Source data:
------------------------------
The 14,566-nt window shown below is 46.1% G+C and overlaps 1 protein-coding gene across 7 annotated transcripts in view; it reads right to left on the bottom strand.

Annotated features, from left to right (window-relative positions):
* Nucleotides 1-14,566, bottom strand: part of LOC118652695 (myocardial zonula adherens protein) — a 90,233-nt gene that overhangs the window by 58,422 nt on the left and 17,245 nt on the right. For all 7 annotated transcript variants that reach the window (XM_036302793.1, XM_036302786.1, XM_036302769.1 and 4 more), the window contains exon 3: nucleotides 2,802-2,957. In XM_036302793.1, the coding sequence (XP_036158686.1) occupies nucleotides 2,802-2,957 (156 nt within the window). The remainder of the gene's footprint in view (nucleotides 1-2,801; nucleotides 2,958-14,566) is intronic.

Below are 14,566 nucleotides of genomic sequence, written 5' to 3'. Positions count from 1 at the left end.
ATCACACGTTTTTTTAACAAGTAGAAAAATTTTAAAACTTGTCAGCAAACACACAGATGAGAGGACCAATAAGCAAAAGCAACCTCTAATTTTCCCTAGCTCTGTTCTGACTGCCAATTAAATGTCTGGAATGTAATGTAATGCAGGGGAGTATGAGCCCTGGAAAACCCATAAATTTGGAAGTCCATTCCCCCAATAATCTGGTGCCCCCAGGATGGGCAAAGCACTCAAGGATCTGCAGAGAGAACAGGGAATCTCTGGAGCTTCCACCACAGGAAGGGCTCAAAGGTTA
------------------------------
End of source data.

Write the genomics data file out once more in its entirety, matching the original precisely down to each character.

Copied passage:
The 14,566-nt window shown below is 46.1% G+C and overlaps 1 protein-coding gene across 7 annotated transcripts in view; it reads right to left on the bottom strand.

Annotated features, from left to right (window-relative positions):
* Nucleotides 1-14,566, bottom strand: part of LOC118652695 (myocardial zonula adherens protein) — a 90,233-nt gene that overhangs the window by 58,422 nt on the left and 17,245 nt on the right. For all 7 annotated transcript variants that reach the window (XM_036302793.1, XM_036302786.1, XM_036302769.1 and 4 more), the window contains exon 3: nucleotides 2,802-2,957. In XM_036302793.1, the coding sequence (XP_036158686.1) occupies nucleotides 2,802-2,957 (156 nt within the window). The remainder of the gene's footprint in view (nucleotides 1-2,801; nucleotides 2,958-14,566) is intronic.

Below are 14,566 nucleotides of genomic sequence, written 5' to 3'. Positions count from 1 at the left end.
ATCACACGTTTTTTTAACAAGTAGAAAAATTTTAAAACTTGTCAGCAAACACACAGATGAGAGGACCAATAAGCAAAAGCAACCTCTAATTTTCCCTAGCTCTGTTCTGACTGCCAATTAAATGTCTGGAATGTAATGTAATGCAGGGGAGTATGAGCCCTGGAAAACCCATAAATTTGGAAGTCCATTCCCCCAATAATCTGGTGCCCCCAGGATGGGCAAAGCACTCAAGGATCTGCAGAGAGAACAGGGAATCTCTGGAGCTTCCACCACAGGAAGGGCTCAAAGGTTA